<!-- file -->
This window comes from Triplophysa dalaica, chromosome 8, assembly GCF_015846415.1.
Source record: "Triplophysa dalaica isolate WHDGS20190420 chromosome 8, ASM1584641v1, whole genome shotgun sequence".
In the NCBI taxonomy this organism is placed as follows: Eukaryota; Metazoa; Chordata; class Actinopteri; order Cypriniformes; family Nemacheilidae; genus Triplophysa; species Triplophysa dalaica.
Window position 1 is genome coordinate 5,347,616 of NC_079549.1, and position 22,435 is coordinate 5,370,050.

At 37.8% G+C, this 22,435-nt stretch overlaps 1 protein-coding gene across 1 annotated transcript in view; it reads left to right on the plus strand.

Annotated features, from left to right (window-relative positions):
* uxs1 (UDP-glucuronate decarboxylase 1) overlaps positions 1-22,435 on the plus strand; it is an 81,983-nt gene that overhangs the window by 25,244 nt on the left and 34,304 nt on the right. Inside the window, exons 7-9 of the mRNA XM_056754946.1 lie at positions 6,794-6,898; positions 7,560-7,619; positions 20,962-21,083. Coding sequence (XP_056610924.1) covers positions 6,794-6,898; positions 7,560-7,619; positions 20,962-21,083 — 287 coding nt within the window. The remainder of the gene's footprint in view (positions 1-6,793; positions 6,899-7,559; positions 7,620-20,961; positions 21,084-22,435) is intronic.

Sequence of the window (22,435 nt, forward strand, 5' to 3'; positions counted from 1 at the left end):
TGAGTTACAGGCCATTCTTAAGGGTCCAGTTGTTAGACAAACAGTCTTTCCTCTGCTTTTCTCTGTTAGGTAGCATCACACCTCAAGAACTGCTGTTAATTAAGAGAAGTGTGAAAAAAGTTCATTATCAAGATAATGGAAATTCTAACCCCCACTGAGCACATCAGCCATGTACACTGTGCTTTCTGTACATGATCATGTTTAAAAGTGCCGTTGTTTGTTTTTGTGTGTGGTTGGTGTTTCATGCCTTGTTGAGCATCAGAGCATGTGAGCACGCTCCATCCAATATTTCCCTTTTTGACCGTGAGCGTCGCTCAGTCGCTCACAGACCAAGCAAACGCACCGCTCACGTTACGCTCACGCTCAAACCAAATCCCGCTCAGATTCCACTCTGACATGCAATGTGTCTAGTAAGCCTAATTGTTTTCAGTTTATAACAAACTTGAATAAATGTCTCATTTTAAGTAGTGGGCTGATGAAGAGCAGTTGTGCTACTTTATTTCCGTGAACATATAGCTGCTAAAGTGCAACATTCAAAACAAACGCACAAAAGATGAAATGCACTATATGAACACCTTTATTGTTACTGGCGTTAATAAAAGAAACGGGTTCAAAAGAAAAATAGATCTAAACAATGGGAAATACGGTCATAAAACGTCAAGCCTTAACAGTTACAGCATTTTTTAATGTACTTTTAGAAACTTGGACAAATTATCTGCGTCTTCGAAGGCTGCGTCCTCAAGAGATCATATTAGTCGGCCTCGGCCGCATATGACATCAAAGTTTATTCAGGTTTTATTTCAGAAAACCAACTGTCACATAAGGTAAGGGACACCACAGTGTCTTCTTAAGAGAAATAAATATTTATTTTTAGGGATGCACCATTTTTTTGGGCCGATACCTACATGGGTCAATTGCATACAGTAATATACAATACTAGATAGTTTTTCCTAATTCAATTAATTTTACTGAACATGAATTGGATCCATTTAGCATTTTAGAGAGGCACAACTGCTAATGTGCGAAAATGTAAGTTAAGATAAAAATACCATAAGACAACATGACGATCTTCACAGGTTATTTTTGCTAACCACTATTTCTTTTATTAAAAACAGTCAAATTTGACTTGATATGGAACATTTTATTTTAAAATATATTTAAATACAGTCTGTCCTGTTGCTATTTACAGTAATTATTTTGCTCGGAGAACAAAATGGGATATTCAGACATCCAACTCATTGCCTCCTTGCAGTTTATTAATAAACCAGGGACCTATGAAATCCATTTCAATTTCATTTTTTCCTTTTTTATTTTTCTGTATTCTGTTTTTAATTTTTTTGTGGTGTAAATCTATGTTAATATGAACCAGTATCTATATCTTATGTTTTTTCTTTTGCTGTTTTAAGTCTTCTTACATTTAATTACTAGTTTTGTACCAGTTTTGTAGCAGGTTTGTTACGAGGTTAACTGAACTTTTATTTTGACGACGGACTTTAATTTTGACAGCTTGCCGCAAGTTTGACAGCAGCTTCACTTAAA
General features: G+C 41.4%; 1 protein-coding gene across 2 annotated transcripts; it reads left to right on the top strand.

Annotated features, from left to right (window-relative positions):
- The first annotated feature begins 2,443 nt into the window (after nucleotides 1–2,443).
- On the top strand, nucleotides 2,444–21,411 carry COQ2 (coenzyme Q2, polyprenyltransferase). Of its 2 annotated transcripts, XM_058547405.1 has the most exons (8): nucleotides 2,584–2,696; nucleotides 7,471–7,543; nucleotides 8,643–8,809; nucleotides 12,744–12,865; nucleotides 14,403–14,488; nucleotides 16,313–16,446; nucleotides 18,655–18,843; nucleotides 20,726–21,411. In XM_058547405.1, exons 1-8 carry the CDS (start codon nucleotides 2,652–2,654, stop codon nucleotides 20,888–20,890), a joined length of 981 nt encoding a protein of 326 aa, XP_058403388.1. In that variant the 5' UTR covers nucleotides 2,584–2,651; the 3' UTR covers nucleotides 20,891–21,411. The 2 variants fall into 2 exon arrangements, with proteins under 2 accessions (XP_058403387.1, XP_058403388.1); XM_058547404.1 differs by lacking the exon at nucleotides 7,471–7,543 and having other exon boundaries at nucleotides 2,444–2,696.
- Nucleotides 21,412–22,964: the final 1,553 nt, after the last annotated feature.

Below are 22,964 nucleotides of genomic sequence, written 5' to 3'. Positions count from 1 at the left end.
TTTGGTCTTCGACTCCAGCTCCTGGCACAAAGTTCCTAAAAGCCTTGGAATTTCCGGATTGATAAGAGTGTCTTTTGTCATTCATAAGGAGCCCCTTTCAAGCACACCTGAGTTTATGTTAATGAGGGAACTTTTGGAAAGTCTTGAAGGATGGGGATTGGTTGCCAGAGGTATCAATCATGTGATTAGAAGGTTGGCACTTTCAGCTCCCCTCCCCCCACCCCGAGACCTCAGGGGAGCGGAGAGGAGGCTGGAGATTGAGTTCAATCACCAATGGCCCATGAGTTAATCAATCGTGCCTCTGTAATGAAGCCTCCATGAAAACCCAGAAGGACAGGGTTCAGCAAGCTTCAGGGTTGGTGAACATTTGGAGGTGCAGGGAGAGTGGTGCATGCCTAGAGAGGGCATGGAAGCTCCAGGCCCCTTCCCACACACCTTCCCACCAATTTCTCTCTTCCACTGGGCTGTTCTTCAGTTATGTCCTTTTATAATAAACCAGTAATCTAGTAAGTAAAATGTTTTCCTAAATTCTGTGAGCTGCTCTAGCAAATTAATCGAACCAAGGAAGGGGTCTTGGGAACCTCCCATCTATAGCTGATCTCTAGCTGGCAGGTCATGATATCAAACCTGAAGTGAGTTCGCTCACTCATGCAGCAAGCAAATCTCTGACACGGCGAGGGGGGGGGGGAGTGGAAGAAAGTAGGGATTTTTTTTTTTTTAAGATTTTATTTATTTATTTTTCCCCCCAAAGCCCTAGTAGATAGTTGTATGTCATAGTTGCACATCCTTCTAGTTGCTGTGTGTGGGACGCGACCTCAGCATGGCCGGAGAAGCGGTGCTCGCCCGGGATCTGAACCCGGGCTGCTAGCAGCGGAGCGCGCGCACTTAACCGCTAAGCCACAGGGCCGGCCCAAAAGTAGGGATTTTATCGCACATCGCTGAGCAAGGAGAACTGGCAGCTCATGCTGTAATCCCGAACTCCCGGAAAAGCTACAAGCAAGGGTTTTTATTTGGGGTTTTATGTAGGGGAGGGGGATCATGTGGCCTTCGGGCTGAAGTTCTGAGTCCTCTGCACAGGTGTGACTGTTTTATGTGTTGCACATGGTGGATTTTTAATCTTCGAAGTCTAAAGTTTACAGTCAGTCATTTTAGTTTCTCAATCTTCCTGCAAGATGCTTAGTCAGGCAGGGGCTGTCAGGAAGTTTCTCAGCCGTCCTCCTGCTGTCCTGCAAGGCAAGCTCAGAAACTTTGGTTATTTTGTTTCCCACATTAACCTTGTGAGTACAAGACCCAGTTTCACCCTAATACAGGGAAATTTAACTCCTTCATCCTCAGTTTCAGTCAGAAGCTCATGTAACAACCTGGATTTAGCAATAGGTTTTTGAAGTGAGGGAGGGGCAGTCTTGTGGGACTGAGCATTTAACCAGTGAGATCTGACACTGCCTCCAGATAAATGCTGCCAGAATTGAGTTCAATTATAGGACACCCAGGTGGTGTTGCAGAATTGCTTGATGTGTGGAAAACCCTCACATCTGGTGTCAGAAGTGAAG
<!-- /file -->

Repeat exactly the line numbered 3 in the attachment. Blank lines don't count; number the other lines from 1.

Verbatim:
In the NCBI taxonomy this organism is placed as follows: Eukaryota; Metazoa; Chordata; class Actinopteri; order Cypriniformes; family Nemacheilidae; genus Triplophysa; species Triplophysa dalaica.